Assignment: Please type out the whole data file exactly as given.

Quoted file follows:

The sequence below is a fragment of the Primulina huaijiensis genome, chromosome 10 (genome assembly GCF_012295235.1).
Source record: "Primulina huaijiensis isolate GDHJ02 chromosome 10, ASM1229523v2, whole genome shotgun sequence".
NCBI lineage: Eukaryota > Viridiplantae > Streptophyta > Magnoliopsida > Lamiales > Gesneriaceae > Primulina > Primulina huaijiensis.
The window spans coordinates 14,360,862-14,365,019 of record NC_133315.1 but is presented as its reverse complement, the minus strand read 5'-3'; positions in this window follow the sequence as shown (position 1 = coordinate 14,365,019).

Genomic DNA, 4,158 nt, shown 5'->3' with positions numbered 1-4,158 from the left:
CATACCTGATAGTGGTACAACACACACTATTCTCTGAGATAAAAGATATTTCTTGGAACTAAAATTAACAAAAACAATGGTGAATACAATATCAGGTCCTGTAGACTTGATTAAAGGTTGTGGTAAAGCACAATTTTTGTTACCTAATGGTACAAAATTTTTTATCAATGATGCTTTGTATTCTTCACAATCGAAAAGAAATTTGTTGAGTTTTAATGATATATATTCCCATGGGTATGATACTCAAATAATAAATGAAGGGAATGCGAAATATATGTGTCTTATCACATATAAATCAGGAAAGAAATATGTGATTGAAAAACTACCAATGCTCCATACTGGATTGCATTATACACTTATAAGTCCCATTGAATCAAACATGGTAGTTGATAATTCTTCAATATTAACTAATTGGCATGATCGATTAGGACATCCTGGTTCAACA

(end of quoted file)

The sequence below is a fragment of the Primulina huaijiensis genome, chromosome 10 (genome assembly GCF_012295235.1).
Source record: "Primulina huaijiensis isolate GDHJ02 chromosome 10, ASM1229523v2, whole genome shotgun sequence".
NCBI lineage: Eukaryota > Viridiplantae > Streptophyta > Magnoliopsida > Lamiales > Gesneriaceae > Primulina > Primulina huaijiensis.
The window spans coordinates 14,360,862-14,365,019 of record NC_133315.1 but is presented as its reverse complement, the minus strand read 5'-3'; positions in this window follow the sequence as shown (position 1 = coordinate 14,365,019).

Genomic DNA, 4,158 nt, shown 5'->3' with positions numbered 1-4,158 from the left:
CATACCTGATAGTGGTACAACACACACTATTCTCTGAGATAAAAGATATTTCTTGGAACTAAAATTAACAAAAACAATGGTGAATACAATATCAGGTCCTGTAGACTTGATTAAAGGTTGTGGTAAAGCACAATTTTTGTTACCTAATGGTACAAAATTTTTTATCAATGATGCTTTGTATTCTTCACAATCGAAAAGAAATTTGTTGAGTTTTAATGATATATATTCCCATGGGTATGATACTCAAATAATAAATGAAGGGAATGCGAAATATATGTGTCTTATCACATATAAATCAGGAAAGAAATATGTGATTGAAAAACTACCAATGCTCCATACTGGATTGCATTATACACTTATAAGTCCCATTGAATCAAACATGGTAGTTGATAATTCTTCAATATTAACTAATTGGCATGATCGATTAGGACATCCTGGTTCAACA